Last year at SDCC, Hasbro released two "WWII Captain America" figures - one solo carded, and one in an Invaders four-pack. This year they went back to the well one more time.
During the last days of World War II, Captain America
disappeared. The man who had inspired America's troops in their drive across Europe simply vanished, never to be seen again. Unknown to the world, he lay frozen in the deep, cold waters of the North Atlantic, kept alive by his superhuman physiology. It would be decades before he was found and revived into a world he barely recognized. He is a man of the past, but he remains dedicated to the future of mankind - a future he sees in the shining promise of freedom for all people.
They really went overboard with the packaging. In addition to the normal Marvel Universe card (which has silver foil, thereby already making it more special than usual), the entire thing is sold in a cardboard sleve - a sleeve, incidentally, which is also foil-stamped, has a Comic-Con logo sticker, and is fully embossed. Considering that all this is just going into the garbage, it seems extravagant and wasteful. Just like last year, Joe Quesada provides the art, so at least the package looks nicer than this year's usual crop. Additionally, instead of the usual circular badge found on the left side of the blister, the inset is the shape of Cap's shield.
There's a line in the otherwise-crummy 1990 Captain America film about the woman (in-universe) who designed his costume: she
was a great patriot, but "didn't know much about camouflage." Because after all, it's rather stupid that the army would dress their #1 weapon in garish, attention-grabbing colors. Yes, back in the day military leaders wore identifying clothing so their soldiers would know who to rally around in the midst of battle, but this was World War II: it's not like Patton and Eisenhower were still wearing large feathered hats. These days the story goes that the bright costume was part of a USO tour, and that he wore a normal uniform on undercover operations.
On the other hand, consider this: you're the military; you have one soldier who not only carries a shield, but is also the most statistically likely to survive any gunshots he should receive; now, do you want the enemy's bullets aimed at him, or at the one hit-point wonders who will one day go home and get historically fellated by Tom Brokaw?
This figure, unlike all the other WWII Caps in the MU line, is the Ultimate Comics version, so his uniform actually
looks quite a bit like real military gear. As we so often make fun, this version isn't wearing chainmail and pirate boots. If you ignore the colors, he's got a completely average uniform: wool jacket and pants, canvas leggings over normal boots... if not for the star on his chest and the vertical stripes on his midsection, this could be any random soldier. The cloth has a certain texture to it, the buttons are sculpted differently depending on where on the clothes they are, and even the soles of his shoes have a realistic tread pattern. The star on his chest is a raised element, and the entire ensemble is topped by a brown utility belt, holster and harness.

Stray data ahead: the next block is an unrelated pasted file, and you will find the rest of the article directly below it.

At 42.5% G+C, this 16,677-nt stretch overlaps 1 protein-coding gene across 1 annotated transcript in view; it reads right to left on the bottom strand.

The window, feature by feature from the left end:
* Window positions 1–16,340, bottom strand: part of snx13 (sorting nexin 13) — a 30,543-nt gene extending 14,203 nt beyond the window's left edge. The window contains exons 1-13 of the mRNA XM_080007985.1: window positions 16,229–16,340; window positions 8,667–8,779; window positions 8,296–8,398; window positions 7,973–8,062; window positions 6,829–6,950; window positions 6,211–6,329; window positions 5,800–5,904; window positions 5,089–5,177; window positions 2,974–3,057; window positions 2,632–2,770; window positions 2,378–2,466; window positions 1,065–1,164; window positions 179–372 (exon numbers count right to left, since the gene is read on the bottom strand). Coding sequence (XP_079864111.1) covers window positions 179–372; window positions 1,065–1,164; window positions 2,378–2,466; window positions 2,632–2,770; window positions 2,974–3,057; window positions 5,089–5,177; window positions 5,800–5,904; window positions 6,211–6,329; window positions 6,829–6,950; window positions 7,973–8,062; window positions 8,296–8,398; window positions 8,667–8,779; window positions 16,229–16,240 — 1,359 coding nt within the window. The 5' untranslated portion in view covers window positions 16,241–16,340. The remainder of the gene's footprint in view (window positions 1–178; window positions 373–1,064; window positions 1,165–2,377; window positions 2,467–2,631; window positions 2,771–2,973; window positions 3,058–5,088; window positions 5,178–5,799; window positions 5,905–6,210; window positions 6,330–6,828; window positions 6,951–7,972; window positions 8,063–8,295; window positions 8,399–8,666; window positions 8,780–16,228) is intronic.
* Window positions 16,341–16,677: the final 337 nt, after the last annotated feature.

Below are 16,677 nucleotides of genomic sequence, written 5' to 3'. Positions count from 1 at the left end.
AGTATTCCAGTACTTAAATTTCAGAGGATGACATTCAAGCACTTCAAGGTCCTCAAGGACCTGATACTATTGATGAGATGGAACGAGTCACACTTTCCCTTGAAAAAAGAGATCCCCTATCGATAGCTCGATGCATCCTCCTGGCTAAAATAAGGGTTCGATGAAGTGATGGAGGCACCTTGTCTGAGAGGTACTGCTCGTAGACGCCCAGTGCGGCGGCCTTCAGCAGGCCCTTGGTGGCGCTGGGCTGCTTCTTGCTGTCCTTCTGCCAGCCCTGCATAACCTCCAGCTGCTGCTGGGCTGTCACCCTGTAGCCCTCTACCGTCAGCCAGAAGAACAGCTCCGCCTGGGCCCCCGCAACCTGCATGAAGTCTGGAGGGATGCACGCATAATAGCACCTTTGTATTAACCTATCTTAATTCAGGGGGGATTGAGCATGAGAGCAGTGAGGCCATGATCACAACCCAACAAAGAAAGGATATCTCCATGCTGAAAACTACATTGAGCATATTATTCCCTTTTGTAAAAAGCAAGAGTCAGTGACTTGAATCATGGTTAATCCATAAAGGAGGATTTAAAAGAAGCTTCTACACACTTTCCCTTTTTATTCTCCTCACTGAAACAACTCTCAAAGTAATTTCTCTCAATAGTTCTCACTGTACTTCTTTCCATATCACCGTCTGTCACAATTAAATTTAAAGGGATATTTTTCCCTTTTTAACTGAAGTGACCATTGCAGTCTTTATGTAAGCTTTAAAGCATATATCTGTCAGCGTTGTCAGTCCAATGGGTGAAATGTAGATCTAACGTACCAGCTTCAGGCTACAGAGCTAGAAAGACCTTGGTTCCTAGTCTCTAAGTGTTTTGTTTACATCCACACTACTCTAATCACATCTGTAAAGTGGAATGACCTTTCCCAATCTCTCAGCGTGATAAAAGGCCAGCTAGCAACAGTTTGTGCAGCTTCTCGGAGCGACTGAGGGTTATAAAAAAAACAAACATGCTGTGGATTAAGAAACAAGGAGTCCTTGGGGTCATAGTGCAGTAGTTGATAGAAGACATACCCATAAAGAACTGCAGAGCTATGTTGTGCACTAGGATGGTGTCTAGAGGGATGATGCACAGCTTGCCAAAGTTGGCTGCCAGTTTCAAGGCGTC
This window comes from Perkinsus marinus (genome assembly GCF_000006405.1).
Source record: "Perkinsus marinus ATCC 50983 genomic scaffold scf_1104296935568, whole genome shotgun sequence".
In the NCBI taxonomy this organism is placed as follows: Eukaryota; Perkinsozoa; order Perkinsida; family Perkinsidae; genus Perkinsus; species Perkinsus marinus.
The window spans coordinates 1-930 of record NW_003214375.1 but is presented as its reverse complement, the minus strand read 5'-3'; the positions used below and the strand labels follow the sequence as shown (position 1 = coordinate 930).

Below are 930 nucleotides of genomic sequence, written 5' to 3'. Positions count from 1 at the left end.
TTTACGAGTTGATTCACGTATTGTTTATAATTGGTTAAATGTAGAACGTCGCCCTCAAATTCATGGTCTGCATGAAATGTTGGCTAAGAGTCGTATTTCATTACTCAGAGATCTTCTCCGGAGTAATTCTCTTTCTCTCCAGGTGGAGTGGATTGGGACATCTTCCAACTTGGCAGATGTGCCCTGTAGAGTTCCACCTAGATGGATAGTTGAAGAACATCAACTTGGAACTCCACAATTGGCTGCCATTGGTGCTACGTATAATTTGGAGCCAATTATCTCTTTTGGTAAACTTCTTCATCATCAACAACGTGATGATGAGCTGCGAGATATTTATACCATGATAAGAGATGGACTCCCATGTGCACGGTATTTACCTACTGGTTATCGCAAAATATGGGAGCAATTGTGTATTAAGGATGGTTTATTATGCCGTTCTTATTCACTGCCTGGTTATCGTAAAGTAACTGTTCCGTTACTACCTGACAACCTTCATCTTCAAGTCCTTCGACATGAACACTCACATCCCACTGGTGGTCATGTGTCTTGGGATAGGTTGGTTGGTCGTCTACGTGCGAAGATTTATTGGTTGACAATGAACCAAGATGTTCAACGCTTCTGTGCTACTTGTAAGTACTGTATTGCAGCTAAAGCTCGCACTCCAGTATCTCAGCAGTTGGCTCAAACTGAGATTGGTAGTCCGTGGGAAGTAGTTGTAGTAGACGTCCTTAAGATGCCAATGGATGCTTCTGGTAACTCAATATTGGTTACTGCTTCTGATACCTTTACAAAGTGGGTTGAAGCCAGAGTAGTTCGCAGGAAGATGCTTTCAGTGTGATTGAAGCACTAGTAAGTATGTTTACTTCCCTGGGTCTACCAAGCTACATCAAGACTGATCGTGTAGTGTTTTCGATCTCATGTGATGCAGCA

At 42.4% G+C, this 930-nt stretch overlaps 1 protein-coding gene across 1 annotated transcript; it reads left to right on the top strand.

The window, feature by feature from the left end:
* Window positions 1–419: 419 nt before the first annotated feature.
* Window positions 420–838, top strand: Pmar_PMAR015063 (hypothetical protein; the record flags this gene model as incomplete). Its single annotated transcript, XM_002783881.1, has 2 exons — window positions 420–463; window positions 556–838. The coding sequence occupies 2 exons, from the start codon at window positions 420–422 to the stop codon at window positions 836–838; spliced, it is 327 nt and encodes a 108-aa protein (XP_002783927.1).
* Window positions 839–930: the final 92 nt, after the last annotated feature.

Rather than a traditional superhero mask, Ultimate Steve Rogers conceals his identity with a brown leather cap that looks like what an aviator would wear. Of course, that's worn beneath a usual army helmet, though that's been painted blue with a bit white A on the forehead. The figure's colors are slightly muted, probably to give him an "old-timey" feel, but you could also chalk it up to him being covered in dust and dirt from battle.
Ultimate Captain America is a big
figure - 4⅜" tall - so in theory he should tower over the other Marvel Universe figures, but since they always tend to run a bit large, any difference is hard to notice. Stand him next to some old GI Joes, though, and you'll see it easily. He has a balljointed head, hinged neck, swivel/hinge shoulders, swivel biceps, hinged elbows, swivel wrists, balljointed torso, swivel/hinge hips, swivel thighs, double-hinged knees, swivel boot-tops, hinged ankles and swivel feet. The neck and ankles are particularly nice, making for one super-articulated soldier!
In addition to the removable helmet, Cap has his shield-shaped shield, and a black pistol. The shield is molded in red, then painted with blue and white on the front. Since when has his shield had blue stripes? It has a clip on the back for his wrist, and two elastic straps that can slip over his shoulders. He has the usual "paper accessories," but surprisingly, no display stand.
Last year's WWII Captain America figure - the black and white one - sold out fast, and this year's version followed suit. He's not quite as cool (since he's not frozen in a block of ice), but as an all-new sculpt, he's something new in your Marvel Universe collection.